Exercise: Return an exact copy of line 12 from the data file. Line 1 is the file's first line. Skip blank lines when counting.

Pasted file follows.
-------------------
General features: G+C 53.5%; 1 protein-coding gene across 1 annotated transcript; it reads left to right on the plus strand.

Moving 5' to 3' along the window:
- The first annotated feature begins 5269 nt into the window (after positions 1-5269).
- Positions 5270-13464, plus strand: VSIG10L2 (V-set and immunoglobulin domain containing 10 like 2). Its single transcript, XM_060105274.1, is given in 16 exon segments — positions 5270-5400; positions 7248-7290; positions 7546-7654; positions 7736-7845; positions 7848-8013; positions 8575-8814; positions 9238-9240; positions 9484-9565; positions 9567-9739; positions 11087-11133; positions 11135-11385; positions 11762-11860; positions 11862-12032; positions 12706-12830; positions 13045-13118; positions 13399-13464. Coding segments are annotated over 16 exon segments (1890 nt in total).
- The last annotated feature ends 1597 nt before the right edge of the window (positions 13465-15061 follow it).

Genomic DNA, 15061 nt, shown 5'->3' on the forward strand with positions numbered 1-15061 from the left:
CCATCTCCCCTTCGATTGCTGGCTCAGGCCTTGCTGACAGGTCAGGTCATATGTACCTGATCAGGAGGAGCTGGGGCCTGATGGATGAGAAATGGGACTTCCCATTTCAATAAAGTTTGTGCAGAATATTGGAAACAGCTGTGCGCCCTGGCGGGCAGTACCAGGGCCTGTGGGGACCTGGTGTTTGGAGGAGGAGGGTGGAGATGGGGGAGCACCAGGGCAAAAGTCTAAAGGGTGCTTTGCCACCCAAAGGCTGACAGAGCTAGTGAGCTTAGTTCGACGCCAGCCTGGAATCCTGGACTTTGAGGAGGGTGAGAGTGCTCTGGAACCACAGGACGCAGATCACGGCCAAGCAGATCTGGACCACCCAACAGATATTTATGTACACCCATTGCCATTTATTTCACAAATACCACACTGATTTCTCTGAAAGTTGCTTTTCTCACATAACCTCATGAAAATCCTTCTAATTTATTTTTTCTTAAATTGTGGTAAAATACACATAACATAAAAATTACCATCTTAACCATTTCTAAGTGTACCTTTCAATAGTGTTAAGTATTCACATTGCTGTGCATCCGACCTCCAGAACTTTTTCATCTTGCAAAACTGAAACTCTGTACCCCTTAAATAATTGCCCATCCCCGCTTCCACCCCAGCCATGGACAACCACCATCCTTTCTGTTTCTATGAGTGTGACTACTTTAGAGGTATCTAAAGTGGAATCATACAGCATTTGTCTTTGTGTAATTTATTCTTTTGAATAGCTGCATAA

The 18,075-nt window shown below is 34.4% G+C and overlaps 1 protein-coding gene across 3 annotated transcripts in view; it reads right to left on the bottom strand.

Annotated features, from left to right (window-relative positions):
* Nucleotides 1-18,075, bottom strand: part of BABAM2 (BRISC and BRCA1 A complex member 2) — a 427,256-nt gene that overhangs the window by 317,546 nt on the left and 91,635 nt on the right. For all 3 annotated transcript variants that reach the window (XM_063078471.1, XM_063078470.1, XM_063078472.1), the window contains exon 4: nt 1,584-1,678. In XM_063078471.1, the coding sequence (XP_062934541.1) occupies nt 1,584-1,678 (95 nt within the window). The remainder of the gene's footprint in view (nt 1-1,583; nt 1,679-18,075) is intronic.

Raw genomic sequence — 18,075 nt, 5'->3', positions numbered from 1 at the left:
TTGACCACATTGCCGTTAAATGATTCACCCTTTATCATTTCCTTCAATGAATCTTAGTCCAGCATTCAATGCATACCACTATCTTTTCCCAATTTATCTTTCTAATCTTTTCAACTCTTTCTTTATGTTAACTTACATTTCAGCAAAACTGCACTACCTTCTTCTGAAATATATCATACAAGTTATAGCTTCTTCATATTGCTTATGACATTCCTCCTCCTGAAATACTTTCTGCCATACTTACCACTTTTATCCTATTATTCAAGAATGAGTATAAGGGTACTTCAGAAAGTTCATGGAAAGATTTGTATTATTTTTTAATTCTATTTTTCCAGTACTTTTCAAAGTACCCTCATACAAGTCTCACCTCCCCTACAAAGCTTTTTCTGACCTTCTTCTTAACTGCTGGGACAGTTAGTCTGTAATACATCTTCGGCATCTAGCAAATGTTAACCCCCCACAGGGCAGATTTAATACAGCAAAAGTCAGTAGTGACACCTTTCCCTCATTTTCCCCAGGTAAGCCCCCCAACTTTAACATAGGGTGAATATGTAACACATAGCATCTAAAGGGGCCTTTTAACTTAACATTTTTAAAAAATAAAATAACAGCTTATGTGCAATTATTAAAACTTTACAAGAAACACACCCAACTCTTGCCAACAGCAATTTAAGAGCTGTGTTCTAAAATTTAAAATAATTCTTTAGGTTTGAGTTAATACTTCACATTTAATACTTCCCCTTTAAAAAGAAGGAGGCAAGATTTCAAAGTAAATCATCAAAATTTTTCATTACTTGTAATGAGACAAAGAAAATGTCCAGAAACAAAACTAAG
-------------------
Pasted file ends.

TTGACCACATTGCCGTTAAATGATTCACCCTTTATCATTTCCTTCAATGAATCTTAGTCCAGCATTCAATGCATACCACTATCTTTTCCCAATTTATCTTTCTAATCTTTTCAACTCTTTCTTTATGTTAACTTACATTTCAGCAAAACTGCACTACCTTCTTCTGAAATATATCATACAAGTTATAGCTTCTTCATATTGCTTATGACATTCCTCCTCCTGAAATACTTTCTGCCATACTTACCACTTTTATCCTATTATTCAAGAATGAGTATAAGGGTACTTCAGAAAGTTCATGGAAAGATTTGTATTATTTTTTAATTCTATTTTTCCAGTACTTTTCAAAGTACCCTCATACAAGTCTCACCTCCCCTACAAAGCTTTTTCTGACCTTCTTCTTAACTGCTGGGACAGTTAGTCTGTAATACATCTTCGGCATCTAGCAAATGTTAACCCCCCACAGGGCAGATTTAATACAGCAAAAGTCAGTAGTGACACCTTTCCCTCATTTTCCCCAGGTAAGCCCCCCAACTTTAACATAGGGTGAATATGTAACACATAGCATCTAAAGGGGCCTTTTAACTTAACATTTTTAAAAAATAAAATAACAGCTTATGTGCAATTATTAAAACTTTACAAGAAACACACCCAACTCTTGCCAACAGCAATTTAAGAGCTGTGTTCTAAAATTTAAAATAATTCTTTAGGTTTGAGTTAATACTTCACATTTAATACTTCCCCTTTAAAAAGAAGGAGGCAAGATTTCAAAGTAAATCATCAAAATTTTTCATTACTTGTAATGAGACAAAGAAAATGTCCAGAAACAAAACTAAG